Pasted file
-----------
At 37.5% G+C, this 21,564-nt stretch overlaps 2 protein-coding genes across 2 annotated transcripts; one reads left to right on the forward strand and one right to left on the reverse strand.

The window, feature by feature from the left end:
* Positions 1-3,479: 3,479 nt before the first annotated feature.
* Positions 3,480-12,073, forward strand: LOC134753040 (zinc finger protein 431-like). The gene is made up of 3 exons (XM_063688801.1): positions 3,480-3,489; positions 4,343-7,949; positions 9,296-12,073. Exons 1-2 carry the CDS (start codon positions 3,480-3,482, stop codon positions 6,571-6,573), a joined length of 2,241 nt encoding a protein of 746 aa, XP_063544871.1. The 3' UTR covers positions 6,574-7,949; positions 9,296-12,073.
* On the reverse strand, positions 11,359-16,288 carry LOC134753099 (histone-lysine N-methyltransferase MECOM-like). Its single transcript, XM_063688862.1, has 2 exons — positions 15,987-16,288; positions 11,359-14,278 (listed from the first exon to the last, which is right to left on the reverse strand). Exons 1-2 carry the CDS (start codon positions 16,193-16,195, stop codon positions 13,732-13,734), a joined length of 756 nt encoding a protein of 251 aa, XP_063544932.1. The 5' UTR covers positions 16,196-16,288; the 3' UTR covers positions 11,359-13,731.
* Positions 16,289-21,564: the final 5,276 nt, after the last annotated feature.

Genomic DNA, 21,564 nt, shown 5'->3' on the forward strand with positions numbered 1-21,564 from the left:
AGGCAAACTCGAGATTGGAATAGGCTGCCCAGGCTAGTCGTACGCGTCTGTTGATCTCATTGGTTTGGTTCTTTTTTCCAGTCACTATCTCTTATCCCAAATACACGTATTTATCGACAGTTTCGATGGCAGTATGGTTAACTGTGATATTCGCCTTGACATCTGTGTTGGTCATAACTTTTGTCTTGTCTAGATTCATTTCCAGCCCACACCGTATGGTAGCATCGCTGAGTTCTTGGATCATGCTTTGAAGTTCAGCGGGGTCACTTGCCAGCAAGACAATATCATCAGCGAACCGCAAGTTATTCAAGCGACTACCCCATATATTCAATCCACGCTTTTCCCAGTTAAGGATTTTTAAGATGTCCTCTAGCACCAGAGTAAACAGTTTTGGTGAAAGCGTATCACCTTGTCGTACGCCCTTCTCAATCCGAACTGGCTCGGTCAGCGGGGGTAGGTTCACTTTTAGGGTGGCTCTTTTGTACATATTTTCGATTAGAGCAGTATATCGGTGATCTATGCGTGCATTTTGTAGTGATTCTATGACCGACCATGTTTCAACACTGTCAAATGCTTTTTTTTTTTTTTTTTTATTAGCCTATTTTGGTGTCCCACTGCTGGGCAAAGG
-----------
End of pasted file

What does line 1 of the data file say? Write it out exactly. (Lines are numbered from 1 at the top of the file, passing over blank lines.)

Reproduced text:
At 37.5% G+C, this 21,564-nt stretch overlaps 2 protein-coding genes across 2 annotated transcripts; one reads left to right on the forward strand and one right to left on the reverse strand.